Art of Accounting: Increasing fees for next year

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“Tis the season for fee increases” is a song I hum every year in late December. This has always been a good time for me to review the year and fee structure with clients.

I have a simple rule about whether you are charging enough: “If, at the end of the year, you’ve made a good living, fully funded your retirement plan, can give generous raises to your staff and have money left over to invest in your practice, then your fees are the right amount.” Even if this is so, it doesn’t mean every client’s fees are appropriate. Also, costs continually increase and realization percentages in most firms can always be higher, hence the need to increase fees.

I always look at an across-the-board percentage increase in rates, prices or retainers as not really a fee increase, but a passing on of increased costs. This merely enables you to remain equal with the previous year going forward. If your fees do not keep up with increased costs, you will fall behind. Even if it doesn’t show up in the next year, your reduced profitability will compound quickly, with not-so-good results.

Another thing to look at is increased services you are performing for clients and scope creep for fixed-price clients. These might warrant an increase greater than the percentage increase. Each client in this grouping needs to be examined closely and raised to the proper fee. Part of this is responsible firm management and part requires selling skills to relate the reasons and value to the client. In many cases the value has been conferred on the client in the past year or years, and you are now catching up so the fee is proper for the ensuing year.

I suggest considering the following, all of which I have done, and continue to do.

  • Fixed-fee or monthly retainer clients: Increase the billings across the board by a fixed percentage — 4 percent, 5 percent, 8 percent, whatever you think is appropriate and will work. I include on the bottom on the January invoice a sentence such as, “Due to increased costs and time charges your monthly retainer has been increased X% effective January 1, 20XX.” Depending upon the relationship, you might want to call some clients to discuss it with them. In some cases I use a fixed amount rather than a percentage. I usually round the amount and put that amount in the sentence I include on the invoice. When I use a percent, I increase the fees to the penny with no rounding. For example an $825 monthly amount increased by 5 percent becomes $866.25. When a client asks about the amount, I explain about the 5 percent across-the-board increase and show the arithmetic I used to round it down, so I might have made the new fee $865.00, or $860.00. Either way I was losing revenue and reducing the base that the next increase would be based on — so therefore the pennies. I have never had a problem with this. When you explain it’s an across-the-board increase to pass on increased costs, and clients feel it was fair and they weren’t singled out, you’ll receive the new fee amount.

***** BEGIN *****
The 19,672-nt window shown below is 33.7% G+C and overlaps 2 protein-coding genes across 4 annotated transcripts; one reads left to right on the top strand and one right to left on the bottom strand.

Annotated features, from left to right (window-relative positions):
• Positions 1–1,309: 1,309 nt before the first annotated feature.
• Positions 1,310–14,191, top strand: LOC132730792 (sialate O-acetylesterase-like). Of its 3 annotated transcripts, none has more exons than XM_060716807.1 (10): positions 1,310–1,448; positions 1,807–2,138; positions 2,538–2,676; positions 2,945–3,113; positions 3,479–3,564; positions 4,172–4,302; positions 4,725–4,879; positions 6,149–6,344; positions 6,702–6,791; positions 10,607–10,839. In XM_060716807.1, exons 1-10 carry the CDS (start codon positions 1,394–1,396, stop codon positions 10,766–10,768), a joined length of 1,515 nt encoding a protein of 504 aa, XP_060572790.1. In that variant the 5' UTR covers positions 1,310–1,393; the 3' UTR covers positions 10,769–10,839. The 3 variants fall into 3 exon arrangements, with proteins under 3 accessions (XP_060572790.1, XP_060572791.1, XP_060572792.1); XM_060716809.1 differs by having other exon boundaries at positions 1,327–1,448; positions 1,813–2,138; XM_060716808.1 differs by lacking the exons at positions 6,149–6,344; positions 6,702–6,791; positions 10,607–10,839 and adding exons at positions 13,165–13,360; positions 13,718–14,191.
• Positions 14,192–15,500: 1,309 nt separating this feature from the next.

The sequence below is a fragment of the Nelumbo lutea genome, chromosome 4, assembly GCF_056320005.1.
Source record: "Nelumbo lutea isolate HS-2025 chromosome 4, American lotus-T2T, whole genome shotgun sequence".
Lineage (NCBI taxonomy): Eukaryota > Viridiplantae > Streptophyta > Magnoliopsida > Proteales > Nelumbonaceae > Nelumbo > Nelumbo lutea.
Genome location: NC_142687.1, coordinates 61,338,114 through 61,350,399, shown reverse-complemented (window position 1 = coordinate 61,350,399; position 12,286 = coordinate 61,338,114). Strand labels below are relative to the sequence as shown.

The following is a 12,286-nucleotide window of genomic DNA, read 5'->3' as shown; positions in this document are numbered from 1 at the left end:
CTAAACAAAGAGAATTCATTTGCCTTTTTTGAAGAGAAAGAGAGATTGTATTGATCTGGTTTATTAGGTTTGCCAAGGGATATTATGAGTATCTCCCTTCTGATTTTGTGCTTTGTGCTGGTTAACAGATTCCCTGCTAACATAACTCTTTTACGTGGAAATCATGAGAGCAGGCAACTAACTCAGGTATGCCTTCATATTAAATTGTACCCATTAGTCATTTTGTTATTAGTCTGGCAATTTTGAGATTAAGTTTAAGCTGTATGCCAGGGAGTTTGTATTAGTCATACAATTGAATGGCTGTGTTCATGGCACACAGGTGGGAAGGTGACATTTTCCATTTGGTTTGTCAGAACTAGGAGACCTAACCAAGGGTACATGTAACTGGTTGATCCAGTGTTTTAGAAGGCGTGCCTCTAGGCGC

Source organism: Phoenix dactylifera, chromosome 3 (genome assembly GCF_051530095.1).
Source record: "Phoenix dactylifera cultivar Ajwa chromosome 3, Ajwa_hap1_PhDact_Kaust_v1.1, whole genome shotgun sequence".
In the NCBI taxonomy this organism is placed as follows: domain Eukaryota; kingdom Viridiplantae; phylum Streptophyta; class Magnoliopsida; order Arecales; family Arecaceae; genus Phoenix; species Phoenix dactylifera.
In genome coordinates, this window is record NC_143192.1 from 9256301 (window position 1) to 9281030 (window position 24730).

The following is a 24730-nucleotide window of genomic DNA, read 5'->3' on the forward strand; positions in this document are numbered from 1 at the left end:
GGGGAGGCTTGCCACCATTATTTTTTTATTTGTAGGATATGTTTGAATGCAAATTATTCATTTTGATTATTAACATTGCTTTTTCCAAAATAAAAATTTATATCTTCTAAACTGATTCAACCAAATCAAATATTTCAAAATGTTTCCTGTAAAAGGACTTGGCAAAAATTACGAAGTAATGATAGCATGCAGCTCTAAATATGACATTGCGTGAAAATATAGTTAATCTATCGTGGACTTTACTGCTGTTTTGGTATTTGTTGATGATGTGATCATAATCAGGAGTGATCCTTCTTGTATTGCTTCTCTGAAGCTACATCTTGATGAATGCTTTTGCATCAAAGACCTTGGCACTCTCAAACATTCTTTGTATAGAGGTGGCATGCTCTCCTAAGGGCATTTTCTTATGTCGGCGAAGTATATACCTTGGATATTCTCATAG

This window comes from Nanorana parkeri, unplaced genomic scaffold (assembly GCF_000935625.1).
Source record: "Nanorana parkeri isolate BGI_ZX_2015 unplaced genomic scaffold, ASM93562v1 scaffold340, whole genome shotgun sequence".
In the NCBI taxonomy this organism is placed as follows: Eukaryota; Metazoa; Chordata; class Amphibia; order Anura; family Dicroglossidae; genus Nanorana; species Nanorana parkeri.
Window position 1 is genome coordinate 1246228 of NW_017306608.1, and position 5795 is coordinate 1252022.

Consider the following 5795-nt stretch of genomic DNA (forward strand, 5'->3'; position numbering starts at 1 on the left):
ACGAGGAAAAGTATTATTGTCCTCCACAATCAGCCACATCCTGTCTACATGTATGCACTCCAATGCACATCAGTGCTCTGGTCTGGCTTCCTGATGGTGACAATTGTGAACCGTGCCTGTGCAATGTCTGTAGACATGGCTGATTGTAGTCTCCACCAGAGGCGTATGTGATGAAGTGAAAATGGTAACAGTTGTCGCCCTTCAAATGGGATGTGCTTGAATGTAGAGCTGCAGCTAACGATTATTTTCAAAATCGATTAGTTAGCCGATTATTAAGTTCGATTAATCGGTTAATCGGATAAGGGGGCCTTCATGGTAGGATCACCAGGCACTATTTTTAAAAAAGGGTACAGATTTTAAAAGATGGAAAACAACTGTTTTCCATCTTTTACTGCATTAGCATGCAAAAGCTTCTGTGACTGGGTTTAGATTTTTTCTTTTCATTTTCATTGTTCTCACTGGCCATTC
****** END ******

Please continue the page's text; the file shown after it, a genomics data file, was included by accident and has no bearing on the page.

• Added services or scope creep: In these cases it is necessary to bring the fee up to the proper level. What I do here is prepare an analysis, sometimes going back three or four years to show how the services increased, usually due to added compliance, tax, accounting and/or disclosure requirements. Other times it might be because of turnover issues at the client and added work that was assumed by us. Sure, we are primarily to blame for not acting sooner, but we are doing it now and the increase is warranted going forward. I am much better managing clients now, but when I need to jump the fee up, sometimes as much as 30 to 40 percent, I really do my homework, laying out all of the reasons and segmenting the services with prices, always keeping in mind the cause and value to the client and importance of maintaining the relationship. I previously addressed this issue in a column on Aug. 24, 2015 (see Art of Accounting: Boosting a fixed fee substantially).
  • Time-based fees: Increase the rates. Here some rounding is necessary. It is unwieldy to say, “My rates are $383.17 an hour.” Rather, $380 or $385 makes more sense.

Anytime is the right time to increase fees, but the beginning of the year is a logical time and is somewhat expected or anticipated. So, what are you waiting for?

One final comment: Every bill is a value bill since clients always considers the value they receive when they write the check. It is your job to make sure the client always appreciates the value you bring to the relationship.

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Client communications Client relations Value pricing Client strategies Ed Mendlowitz